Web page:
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Old cast steel lugs, who made them?

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Old cast steel lugs, who made them?

Old 02-14-24, 10:58 AM
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Old cast steel lugs, who made them?

I bought a batch of old cast steel lugs from the fifties. Very elaborate but not investment casted. They are numbered (probably for the catalog).
This is a set for a ladies bike toplug 69 and lower lug 101.
Maybe they were made by EKLA ? Does some one have a catalog? I only have found a page on fork-crowns so far.....


Cast steel from the fifties
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Old 02-14-24, 12:47 PM
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That's interesting, I don't think I ever saw cast lugs before the IC era. Crowns and bb shells only.
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Old 02-14-24, 03:14 PM
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The Fonteyn whole salers catalog from 1950 had these :
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Old 02-14-24, 03:44 PM
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Sand cast fittings have been used and have a thicker/cruder look (usually) compared to IC/lost wax ones. Of course this is dependent on the maker's willingness to take the time to file/finish the "rough" castings. But in general sand cast weigh more and are made at a slower rate and/or with more workers to begin with. I think I have a sand cast fork crown in my stash.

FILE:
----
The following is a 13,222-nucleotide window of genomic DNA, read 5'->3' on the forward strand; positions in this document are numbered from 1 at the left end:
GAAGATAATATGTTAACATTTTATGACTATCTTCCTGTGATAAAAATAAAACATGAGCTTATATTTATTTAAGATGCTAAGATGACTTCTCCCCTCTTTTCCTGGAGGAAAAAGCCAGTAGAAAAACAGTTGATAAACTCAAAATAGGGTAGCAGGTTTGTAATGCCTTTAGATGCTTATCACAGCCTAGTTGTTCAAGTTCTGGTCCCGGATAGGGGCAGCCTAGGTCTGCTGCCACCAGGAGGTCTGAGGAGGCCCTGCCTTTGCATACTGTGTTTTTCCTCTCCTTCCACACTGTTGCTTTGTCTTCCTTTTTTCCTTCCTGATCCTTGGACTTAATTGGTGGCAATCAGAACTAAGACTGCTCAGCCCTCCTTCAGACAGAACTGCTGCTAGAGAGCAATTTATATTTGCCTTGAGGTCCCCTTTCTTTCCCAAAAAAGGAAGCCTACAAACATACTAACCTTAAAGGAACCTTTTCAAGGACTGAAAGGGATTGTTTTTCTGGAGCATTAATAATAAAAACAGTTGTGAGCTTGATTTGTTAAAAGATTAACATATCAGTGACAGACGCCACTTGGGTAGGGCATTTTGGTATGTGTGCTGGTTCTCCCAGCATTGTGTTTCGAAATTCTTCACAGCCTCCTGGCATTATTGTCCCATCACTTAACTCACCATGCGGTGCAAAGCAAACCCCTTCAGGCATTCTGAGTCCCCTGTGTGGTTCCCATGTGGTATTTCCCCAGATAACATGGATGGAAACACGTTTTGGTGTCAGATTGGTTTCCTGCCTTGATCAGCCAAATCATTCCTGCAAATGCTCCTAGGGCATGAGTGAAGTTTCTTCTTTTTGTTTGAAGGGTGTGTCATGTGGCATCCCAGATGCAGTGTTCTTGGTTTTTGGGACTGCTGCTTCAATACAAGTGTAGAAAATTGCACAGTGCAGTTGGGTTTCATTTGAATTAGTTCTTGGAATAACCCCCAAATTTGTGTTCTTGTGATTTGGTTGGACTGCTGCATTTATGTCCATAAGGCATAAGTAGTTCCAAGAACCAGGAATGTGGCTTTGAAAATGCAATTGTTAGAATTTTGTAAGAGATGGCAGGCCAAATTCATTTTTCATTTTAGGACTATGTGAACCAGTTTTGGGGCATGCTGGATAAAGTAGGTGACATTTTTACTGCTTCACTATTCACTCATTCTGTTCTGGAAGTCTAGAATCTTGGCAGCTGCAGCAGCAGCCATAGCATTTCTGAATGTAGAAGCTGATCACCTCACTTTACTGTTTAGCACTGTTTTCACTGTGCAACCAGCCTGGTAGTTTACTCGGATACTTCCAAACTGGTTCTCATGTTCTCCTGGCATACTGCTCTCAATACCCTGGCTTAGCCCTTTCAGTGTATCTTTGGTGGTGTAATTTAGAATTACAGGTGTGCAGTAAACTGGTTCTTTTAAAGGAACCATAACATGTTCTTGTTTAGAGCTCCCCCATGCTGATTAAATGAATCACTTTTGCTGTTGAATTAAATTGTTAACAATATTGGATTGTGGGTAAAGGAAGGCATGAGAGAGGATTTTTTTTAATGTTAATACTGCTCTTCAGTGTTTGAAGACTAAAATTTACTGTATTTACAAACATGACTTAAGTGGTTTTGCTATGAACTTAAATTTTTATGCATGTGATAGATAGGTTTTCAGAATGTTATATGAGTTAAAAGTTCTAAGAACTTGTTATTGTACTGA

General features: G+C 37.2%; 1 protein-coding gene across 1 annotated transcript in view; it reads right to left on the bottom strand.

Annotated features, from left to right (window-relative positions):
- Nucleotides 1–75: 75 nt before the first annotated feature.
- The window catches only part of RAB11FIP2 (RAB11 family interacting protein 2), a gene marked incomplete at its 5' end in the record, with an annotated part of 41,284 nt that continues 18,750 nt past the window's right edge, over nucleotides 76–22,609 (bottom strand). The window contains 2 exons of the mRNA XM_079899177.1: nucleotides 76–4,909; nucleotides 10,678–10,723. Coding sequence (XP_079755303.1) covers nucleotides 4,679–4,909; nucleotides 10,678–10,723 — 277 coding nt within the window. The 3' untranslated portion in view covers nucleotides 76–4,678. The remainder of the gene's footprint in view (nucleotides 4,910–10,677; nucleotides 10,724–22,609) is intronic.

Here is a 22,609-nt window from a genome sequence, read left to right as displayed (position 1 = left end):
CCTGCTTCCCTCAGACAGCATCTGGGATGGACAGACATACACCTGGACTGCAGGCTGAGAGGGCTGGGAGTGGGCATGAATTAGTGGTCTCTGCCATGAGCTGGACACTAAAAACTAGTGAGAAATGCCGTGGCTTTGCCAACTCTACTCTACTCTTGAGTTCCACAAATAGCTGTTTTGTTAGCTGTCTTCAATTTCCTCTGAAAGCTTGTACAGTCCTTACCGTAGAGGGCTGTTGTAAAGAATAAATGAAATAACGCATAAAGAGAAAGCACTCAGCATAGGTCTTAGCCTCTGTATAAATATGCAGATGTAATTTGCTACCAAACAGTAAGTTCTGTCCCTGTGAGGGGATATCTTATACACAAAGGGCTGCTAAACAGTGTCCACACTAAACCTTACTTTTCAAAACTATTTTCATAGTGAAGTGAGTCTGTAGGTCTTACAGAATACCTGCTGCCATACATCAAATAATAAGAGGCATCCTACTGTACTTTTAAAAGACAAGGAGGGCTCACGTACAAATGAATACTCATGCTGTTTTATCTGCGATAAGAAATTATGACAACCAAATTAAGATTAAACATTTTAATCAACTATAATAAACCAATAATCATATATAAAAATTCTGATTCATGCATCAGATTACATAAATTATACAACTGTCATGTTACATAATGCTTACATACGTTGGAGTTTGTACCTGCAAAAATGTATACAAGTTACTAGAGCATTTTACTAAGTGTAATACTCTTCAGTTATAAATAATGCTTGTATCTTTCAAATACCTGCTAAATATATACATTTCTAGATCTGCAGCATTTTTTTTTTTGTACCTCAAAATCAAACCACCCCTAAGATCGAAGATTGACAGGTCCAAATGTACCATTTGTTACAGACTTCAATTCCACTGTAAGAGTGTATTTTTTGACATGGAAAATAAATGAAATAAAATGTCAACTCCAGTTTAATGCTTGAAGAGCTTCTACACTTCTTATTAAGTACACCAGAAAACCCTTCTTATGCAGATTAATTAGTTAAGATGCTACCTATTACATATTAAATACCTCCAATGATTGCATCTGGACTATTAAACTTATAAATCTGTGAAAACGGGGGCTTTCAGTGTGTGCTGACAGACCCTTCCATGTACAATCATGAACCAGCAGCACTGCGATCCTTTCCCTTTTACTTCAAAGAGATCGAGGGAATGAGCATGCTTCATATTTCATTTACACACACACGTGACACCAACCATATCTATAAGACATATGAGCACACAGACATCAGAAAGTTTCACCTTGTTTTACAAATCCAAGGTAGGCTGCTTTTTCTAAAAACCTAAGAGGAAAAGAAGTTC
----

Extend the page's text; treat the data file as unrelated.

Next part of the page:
This ID question might be of interest to the C&V sub forum members. classic-rendezvous-lightweight-vinta...oglegroups.com is another on line group of older lightweight bike collectors that might be able to help. On this forum Doug Fattic might be the most knowledgeable. Andy
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Old 02-14-24, 04:40 PM
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I have a box of old Hetchins lugs, that spans the era where sand-cast lugs were giving way to formed sheetmetal, welded lugs, so some of them are cast, some welded. The cast ones are the coolest but definitely require thinning. I think the older casting process didn't allow such thin fine features — molten steel might now flow all the way into the thin parts? So they had to start out thicker. They were also machined on the bores for the tubes, so the fit is very nice. But some of the bores are a bit off-center relative to the cast outside suface, so the walls are thick on one side and in some cases vanishingly thin on the other. I assume that's why these lugs survived — they are seconds that were not considered good enough to make into a frame.
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Old 02-14-24, 05:40 PM
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Now that I've thought about it for a while, I'm having flashbacks of some really awful sand cast lugs. The ones in the OP don't look too bad, but they do look like they would take a lot of work to clean up.
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Old 02-15-24, 09:48 AM
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Searching through old Brown Brothers catalogs showed EKLA as most probable maker.
I have more numbered lugs, and as Unterhausen says they can be ugly.

Brown Brothers catalogs 1939 and 1952

Cast steel lugs made in Belgium in the 50's
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